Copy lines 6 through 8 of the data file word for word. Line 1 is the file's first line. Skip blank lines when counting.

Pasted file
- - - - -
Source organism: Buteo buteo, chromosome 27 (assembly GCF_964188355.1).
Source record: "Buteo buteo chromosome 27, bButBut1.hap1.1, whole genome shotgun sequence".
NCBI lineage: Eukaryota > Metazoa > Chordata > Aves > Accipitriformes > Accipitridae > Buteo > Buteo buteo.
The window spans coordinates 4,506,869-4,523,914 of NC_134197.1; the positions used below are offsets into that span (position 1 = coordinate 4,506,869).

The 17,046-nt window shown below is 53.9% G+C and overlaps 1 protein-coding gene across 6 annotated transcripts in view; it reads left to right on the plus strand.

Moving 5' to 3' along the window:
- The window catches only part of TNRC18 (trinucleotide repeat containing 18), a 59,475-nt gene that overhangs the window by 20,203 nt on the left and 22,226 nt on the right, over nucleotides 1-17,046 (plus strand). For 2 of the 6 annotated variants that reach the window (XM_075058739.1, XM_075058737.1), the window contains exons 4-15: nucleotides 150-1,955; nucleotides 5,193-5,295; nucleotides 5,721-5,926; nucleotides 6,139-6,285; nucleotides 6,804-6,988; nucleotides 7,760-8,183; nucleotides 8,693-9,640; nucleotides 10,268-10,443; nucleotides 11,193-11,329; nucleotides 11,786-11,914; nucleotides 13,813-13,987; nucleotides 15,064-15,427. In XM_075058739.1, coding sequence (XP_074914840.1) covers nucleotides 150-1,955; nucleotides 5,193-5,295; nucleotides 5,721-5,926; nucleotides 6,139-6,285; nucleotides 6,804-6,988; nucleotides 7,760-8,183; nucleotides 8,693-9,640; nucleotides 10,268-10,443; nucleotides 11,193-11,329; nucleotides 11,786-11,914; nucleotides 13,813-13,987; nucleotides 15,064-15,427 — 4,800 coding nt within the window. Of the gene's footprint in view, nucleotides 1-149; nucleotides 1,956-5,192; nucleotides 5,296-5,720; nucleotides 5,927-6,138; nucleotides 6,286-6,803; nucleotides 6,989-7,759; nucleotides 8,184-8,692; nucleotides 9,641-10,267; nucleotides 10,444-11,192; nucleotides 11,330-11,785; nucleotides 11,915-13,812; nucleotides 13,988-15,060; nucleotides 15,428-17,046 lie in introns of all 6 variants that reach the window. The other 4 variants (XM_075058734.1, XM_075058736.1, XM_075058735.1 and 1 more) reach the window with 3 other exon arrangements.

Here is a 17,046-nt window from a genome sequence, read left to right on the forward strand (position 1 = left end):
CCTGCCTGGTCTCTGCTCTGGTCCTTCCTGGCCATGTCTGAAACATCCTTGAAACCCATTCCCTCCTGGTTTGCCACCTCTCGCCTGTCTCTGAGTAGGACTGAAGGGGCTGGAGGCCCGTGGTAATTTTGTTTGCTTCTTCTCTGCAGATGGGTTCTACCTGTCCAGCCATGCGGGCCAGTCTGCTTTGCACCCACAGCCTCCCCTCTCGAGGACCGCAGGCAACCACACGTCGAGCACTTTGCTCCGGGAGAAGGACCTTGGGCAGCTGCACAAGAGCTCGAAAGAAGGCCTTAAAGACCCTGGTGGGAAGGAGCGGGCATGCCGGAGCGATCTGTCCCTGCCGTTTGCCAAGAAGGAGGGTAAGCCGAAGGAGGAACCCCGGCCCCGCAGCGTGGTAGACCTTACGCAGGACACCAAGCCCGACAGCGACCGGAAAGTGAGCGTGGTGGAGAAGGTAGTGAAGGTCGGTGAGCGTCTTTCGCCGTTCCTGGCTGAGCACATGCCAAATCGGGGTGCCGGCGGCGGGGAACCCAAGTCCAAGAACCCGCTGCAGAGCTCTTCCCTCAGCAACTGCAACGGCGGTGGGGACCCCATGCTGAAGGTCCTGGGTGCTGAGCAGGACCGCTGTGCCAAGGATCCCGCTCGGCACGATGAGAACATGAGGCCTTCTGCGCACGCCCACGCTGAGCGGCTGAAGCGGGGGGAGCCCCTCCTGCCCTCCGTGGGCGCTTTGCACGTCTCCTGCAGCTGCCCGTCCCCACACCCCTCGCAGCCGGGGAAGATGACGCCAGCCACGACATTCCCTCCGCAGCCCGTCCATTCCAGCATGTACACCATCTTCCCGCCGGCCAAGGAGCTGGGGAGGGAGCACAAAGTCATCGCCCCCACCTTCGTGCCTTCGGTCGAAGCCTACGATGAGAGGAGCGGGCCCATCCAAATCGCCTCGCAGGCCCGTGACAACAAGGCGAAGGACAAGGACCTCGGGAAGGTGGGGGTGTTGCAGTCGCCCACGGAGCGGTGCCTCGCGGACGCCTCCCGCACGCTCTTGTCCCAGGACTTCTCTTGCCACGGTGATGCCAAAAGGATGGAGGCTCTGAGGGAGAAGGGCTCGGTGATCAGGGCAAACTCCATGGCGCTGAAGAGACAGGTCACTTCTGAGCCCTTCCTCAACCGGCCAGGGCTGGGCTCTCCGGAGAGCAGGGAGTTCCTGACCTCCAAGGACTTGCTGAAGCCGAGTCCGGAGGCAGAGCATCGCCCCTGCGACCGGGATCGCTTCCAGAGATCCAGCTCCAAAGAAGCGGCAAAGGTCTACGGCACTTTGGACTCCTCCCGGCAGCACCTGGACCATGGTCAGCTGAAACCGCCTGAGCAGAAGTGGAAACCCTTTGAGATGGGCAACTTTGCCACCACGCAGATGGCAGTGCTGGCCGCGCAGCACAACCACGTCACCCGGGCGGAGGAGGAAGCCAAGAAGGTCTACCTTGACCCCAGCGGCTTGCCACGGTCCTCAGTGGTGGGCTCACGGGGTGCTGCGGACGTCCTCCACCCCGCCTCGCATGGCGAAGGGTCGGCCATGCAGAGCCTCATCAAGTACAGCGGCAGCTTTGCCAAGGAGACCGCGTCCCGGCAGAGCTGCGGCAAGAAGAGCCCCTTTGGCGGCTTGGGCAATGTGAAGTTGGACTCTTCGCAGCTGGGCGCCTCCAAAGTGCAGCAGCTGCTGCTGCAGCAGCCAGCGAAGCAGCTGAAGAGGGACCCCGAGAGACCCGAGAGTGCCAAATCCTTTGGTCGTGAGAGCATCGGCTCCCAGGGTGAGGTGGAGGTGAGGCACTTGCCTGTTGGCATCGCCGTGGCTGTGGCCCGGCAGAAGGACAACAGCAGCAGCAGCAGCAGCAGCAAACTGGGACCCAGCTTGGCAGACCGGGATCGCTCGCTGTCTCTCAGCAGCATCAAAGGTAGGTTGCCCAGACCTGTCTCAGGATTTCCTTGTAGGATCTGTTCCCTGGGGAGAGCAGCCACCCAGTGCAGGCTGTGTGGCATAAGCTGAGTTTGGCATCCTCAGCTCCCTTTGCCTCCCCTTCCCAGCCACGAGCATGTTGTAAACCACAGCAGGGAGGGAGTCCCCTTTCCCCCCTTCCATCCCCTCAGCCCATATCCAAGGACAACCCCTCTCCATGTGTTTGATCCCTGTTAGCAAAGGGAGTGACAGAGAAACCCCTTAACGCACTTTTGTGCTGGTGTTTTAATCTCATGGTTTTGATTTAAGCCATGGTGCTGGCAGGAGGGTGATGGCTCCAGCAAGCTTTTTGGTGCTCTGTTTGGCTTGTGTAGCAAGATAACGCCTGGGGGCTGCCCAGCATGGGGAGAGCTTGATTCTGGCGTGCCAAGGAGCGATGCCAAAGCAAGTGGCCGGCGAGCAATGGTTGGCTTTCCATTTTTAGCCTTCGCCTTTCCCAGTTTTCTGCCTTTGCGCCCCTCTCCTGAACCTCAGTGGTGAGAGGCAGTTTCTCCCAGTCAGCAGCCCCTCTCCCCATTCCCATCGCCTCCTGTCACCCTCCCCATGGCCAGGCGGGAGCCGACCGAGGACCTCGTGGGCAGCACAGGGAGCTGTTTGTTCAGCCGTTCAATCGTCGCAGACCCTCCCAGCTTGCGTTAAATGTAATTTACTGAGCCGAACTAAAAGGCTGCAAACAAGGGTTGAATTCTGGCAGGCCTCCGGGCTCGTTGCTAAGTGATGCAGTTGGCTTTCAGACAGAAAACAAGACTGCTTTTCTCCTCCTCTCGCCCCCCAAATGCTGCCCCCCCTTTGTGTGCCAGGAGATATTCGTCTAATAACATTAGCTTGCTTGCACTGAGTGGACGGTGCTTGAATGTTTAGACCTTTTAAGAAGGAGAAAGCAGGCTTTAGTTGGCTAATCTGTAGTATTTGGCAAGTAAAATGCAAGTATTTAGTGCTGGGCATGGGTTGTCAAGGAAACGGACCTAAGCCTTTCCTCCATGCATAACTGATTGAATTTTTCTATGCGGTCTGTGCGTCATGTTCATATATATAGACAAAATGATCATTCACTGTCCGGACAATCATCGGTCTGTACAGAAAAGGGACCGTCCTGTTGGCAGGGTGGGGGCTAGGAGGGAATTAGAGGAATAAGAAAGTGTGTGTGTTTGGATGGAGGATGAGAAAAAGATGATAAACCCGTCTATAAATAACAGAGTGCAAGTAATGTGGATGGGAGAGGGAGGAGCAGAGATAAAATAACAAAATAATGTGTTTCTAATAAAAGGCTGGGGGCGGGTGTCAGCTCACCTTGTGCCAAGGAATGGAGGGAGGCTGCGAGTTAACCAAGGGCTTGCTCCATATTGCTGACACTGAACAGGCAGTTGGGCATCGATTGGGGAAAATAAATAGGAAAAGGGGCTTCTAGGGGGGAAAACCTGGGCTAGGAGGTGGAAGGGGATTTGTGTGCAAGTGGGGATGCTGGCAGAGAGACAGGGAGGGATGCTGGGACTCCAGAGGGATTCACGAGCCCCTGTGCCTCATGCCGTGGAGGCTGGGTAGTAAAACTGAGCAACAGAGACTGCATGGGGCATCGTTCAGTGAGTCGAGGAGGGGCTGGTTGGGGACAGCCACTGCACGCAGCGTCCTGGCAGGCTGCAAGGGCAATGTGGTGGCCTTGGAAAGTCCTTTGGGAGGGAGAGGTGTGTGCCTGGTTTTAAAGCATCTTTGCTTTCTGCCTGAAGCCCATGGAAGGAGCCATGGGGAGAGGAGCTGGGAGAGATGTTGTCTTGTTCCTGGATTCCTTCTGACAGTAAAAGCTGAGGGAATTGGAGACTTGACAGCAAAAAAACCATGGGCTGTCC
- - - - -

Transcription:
Moving 5' to 3' along the window:
- The window catches only part of TNRC18 (trinucleotide repeat containing 18), a 59,475-nt gene that overhangs the window by 20,203 nt on the left and 22,226 nt on the right, over nucleotides 1-17,046 (plus strand). For 2 of the 6 annotated variants that reach the window (XM_075058739.1, XM_075058737.1), the window contains exons 4-15: nucleotides 150-1,955; nucleotides 5,193-5,295; nucleotides 5,721-5,926; nucleotides 6,139-6,285; nucleotides 6,804-6,988; nucleotides 7,760-8,183; nucleotides 8,693-9,640; nucleotides 10,268-10,443; nucleotides 11,193-11,329; nucleotides 11,786-11,914; nucleotides 13,813-13,987; nucleotides 15,064-15,427. In XM_075058739.1, coding sequence (XP_074914840.1) covers nucleotides 150-1,955; nucleotides 5,193-5,295; nucleotides 5,721-5,926; nucleotides 6,139-6,285; nucleotides 6,804-6,988; nucleotides 7,760-8,183; nucleotides 8,693-9,640; nucleotides 10,268-10,443; nucleotides 11,193-11,329; nucleotides 11,786-11,914; nucleotides 13,813-13,987; nucleotides 15,064-15,427 — 4,800 coding nt within the window. Of the gene's footprint in view, nucleotides 1-149; nucleotides 1,956-5,192; nucleotides 5,296-5,720; nucleotides 5,927-6,138; nucleotides 6,286-6,803; nucleotides 6,989-7,759; nucleotides 8,184-8,692; nucleotides 9,641-10,267; nucleotides 10,444-11,192; nucleotides 11,330-11,785; nucleotides 11,915-13,812; nucleotides 13,988-15,060; nucleotides 15,428-17,046 lie in introns of all 6 variants that reach the window. The other 4 variants (XM_075058734.1, XM_075058736.1, XM_075058735.1 and 1 more) reach the window with 3 other exon arrangements.

Here is a 17,046-nt window from a genome sequence, read left to right on the forward strand (position 1 = left end):